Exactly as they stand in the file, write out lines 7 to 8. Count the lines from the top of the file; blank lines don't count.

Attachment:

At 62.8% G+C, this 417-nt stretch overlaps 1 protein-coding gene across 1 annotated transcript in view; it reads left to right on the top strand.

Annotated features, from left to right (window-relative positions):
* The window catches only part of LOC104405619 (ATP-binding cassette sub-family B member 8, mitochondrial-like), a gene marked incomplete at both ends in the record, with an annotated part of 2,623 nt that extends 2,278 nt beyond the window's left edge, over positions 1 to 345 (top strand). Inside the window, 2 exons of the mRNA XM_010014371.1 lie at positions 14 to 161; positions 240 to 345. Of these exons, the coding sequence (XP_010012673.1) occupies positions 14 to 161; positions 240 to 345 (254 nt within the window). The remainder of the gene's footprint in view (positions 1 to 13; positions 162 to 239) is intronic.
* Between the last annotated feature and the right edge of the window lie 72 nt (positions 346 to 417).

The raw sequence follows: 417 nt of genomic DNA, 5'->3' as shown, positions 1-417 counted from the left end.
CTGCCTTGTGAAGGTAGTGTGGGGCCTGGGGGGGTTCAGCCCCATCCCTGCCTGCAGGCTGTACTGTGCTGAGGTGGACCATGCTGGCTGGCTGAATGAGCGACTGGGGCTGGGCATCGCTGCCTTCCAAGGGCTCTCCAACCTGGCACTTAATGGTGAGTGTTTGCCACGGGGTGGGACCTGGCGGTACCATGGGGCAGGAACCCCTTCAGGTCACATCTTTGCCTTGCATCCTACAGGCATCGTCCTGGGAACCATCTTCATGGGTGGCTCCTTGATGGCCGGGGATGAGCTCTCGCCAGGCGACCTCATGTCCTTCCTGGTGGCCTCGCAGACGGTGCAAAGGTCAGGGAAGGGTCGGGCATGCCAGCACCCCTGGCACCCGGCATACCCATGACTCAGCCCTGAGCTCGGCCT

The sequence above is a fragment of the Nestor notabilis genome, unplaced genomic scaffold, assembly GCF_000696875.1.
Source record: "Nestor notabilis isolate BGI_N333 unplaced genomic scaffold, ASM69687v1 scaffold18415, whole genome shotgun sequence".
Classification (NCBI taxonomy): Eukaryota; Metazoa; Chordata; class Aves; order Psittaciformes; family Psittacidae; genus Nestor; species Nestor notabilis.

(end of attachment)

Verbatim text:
The sequence above is a fragment of the Nestor notabilis genome, unplaced genomic scaffold, assembly GCF_000696875.1.
Source record: "Nestor notabilis isolate BGI_N333 unplaced genomic scaffold, ASM69687v1 scaffold18415, whole genome shotgun sequence".